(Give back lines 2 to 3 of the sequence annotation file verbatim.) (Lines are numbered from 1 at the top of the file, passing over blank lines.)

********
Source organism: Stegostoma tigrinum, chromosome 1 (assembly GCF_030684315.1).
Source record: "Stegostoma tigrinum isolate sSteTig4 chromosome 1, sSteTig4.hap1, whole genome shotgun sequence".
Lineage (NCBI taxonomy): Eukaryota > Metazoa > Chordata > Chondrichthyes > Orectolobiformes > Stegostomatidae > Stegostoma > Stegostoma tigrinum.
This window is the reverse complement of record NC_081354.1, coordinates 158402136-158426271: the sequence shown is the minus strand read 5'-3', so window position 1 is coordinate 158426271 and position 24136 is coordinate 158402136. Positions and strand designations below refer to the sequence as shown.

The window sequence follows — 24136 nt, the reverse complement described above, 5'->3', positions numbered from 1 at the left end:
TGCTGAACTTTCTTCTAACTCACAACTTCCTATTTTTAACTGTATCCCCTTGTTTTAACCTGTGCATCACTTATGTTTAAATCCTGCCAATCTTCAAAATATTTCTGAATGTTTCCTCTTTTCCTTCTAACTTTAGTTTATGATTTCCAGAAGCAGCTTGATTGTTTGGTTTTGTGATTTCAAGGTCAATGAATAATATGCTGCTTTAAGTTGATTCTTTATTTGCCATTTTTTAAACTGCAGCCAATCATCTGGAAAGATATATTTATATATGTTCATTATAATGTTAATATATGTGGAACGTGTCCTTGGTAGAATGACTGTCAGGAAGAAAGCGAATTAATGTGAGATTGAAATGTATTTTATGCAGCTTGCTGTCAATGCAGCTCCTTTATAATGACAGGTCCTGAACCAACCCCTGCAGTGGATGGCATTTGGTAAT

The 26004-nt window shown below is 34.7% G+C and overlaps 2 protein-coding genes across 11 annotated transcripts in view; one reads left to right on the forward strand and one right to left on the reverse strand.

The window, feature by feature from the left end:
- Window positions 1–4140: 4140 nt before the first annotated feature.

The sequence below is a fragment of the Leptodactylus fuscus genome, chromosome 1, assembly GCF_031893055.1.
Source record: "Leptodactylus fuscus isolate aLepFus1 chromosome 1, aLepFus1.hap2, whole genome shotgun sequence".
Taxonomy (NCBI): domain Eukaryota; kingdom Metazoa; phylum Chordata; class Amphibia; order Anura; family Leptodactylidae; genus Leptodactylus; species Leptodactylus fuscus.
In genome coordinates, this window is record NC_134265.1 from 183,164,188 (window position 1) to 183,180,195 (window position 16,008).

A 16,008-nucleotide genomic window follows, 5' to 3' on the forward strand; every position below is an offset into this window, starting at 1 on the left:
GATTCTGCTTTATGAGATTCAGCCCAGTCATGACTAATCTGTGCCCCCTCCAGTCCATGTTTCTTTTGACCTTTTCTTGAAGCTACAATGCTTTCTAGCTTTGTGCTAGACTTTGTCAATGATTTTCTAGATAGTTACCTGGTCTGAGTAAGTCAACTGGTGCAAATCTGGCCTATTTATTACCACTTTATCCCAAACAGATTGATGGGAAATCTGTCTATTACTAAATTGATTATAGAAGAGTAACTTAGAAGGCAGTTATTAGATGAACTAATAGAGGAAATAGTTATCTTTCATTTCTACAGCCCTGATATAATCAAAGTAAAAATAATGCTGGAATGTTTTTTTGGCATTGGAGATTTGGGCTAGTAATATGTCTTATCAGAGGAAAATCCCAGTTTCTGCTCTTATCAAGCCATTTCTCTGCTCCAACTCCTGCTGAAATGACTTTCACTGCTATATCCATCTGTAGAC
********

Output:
Source record: "Stegostoma tigrinum isolate sSteTig4 chromosome 1, sSteTig4.hap1, whole genome shotgun sequence".
Lineage (NCBI taxonomy): Eukaryota > Metazoa > Chordata > Chondrichthyes > Orectolobiformes > Stegostomatidae > Stegostoma > Stegostoma tigrinum.